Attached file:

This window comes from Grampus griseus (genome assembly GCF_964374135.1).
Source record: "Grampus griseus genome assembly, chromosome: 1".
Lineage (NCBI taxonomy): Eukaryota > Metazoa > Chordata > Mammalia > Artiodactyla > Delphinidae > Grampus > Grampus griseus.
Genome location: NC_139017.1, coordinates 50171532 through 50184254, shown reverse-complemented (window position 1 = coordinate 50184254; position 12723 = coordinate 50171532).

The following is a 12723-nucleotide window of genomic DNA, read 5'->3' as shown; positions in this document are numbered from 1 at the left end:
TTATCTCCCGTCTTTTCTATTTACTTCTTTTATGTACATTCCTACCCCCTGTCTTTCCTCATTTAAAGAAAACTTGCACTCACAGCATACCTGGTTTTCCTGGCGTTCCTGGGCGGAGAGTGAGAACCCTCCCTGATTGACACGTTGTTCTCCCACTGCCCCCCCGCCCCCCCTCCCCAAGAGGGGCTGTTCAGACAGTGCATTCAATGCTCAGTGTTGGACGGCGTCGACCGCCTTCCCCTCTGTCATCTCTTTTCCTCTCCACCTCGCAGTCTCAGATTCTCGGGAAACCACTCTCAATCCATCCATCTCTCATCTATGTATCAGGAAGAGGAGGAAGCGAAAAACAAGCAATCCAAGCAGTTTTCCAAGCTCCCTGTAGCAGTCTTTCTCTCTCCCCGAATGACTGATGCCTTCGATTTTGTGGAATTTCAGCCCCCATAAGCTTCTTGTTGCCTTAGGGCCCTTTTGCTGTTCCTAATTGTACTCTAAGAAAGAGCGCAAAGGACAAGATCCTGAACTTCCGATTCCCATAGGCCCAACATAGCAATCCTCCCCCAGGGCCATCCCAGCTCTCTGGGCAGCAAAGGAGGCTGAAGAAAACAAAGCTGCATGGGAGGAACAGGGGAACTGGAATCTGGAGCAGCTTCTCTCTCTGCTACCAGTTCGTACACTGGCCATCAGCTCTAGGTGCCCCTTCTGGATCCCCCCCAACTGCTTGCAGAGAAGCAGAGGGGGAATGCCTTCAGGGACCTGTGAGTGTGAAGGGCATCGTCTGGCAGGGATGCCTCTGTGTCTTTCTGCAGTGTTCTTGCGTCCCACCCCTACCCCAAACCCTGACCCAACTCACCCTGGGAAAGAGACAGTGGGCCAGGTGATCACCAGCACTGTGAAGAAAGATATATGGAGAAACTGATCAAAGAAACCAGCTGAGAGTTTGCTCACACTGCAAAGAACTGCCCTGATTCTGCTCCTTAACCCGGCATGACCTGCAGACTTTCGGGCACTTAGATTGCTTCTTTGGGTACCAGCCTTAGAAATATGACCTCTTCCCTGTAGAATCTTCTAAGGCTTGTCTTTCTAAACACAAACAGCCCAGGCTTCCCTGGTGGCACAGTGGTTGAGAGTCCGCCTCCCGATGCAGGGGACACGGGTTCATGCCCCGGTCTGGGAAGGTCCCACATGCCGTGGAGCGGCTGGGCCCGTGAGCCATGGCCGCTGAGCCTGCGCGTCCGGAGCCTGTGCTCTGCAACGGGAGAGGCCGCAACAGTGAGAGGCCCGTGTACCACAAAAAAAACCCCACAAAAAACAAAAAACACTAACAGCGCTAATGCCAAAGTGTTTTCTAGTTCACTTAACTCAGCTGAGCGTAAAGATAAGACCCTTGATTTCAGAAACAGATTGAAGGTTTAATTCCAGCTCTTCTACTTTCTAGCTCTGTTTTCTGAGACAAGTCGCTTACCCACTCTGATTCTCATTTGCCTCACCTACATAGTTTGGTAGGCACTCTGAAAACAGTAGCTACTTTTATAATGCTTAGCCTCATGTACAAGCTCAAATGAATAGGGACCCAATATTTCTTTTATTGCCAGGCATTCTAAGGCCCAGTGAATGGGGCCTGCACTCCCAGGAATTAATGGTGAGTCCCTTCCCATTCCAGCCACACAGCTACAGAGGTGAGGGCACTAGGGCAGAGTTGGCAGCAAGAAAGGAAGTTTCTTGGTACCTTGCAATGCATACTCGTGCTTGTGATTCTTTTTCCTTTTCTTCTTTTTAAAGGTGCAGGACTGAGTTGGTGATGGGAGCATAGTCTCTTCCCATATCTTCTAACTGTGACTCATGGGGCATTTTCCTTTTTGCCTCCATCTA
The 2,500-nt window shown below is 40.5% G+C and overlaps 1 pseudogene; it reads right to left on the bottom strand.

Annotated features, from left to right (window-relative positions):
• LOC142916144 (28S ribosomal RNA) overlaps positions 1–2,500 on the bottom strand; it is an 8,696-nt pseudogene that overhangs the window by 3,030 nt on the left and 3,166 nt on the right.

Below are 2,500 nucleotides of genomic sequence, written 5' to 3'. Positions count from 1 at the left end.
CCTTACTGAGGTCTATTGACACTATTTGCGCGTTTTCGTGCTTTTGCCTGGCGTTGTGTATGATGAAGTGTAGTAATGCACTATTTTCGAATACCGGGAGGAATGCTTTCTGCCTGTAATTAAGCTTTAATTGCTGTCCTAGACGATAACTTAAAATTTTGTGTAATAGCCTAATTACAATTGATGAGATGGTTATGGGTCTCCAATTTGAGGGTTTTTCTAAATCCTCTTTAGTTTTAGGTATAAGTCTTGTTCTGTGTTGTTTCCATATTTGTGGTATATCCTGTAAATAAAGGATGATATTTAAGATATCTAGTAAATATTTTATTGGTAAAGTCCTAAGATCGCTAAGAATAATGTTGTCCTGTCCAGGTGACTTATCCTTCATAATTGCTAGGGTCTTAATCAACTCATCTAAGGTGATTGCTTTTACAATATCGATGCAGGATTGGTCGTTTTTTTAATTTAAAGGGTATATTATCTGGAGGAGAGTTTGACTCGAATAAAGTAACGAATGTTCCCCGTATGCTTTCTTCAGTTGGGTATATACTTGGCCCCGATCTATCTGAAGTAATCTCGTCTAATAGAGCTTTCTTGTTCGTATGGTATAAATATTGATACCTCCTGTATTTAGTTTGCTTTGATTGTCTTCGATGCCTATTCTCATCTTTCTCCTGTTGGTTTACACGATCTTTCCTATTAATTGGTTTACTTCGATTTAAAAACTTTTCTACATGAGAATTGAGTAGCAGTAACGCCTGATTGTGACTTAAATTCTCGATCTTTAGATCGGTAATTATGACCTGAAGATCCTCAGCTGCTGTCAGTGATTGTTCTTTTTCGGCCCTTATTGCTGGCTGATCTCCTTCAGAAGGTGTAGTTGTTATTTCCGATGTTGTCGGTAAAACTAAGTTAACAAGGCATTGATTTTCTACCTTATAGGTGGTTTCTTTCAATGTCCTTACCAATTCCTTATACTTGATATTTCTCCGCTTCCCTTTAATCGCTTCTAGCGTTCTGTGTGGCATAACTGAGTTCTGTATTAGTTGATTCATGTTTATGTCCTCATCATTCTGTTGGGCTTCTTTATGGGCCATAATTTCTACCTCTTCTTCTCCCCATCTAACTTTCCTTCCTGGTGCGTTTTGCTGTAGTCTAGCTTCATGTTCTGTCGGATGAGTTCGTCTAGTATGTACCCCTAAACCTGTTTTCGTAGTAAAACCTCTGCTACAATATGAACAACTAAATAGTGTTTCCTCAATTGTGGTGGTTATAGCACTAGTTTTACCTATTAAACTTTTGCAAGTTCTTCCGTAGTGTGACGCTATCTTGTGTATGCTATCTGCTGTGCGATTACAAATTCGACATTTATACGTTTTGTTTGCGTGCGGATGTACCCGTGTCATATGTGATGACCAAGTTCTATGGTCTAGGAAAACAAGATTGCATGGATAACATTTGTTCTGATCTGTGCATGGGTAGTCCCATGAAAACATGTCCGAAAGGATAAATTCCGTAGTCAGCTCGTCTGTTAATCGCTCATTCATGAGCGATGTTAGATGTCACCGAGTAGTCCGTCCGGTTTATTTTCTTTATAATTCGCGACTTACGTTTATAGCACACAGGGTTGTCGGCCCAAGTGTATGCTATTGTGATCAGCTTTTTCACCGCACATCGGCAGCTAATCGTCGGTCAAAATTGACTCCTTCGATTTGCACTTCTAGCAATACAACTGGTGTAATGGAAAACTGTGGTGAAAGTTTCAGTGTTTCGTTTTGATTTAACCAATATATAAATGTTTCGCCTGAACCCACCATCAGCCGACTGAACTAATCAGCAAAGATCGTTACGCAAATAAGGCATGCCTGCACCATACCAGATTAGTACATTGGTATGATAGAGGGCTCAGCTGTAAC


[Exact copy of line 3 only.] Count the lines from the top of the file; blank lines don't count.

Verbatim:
Lineage (NCBI taxonomy): Eukaryota > Metazoa > Chordata > Mammalia > Artiodactyla > Delphinidae > Grampus > Grampus griseus.